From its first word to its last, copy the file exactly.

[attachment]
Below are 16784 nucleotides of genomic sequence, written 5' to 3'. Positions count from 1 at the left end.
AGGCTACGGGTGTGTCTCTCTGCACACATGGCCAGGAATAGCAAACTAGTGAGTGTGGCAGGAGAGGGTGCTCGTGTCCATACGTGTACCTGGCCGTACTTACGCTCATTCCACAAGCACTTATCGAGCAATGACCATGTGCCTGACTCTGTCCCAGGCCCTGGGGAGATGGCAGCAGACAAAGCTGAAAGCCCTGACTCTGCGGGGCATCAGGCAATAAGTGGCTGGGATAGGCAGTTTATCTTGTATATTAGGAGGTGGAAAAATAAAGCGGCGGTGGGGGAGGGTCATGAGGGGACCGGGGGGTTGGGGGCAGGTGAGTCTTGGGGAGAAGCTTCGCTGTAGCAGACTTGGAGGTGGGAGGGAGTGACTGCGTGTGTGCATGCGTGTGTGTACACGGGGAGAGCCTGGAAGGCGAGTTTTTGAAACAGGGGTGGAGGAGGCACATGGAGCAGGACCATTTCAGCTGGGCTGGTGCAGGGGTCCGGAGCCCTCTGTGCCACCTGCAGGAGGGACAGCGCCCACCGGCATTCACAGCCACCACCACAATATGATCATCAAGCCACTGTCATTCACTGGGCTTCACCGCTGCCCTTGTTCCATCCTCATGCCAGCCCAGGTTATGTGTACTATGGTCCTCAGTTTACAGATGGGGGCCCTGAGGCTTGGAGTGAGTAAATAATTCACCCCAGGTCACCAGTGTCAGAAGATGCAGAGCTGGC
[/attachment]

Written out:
Below are 16784 nucleotides of genomic sequence, written 5' to 3'. Positions count from 1 at the left end.
AGGCTACGGGTGTGTCTCTCTGCACACATGGCCAGGAATAGCAAACTAGTGAGTGTGGCAGGAGAGGGTGCTCGTGTCCATACGTGTACCTGGCCGTACTTACGCTCATTCCACAAGCACTTATCGAGCAATGACCATGTGCCTGACTCTGTCCCAGGCCCTGGGGAGATGGCAGCAGACAAAGCTGAAAGCCCTGACTCTGCGGGGCATCAGGCAATAAGTGGCTGGGATAGGCAGTTTATCTTGTATATTAGGAGGTGGAAAAATAAAGCGGCGGTGGGGGAGGGTCATGAGGGGACCGGGGGGTTGGGGGCAGGTGAGTCTTGGGGAGAAGCTTCGCTGTAGCAGACTTGGAGGTGGGAGGGAGTGACTGCGTGTGTGCATGCGTGTGTGTACACGGGGAGAGCCTGGAAGGCGAGTTTTTGAAACAGGGGTGGAGGAGGCACATGGAGCAGGACCATTTCAGCTGGGCTGGTGCAGGGGTCCGGAGCCCTCTGTGCCACCTGCAGGAGGGACAGCGCCCACCGGCATTCACAGCCACCACCACAATATGATCATCAAGCCACTGTCATTCACTGGGCTTCACCGCTGCCCTTGTTCCATCCTCATGCCAGCCCAGGTTATGTGTACTATGGTCCTCAGTTTACAGATGGGGGCCCTGAGGCTTGGAGTGAGTAAATAATTCACCCCAGGTCACCAGTGTCAGAAGATGCAGAGCTGGC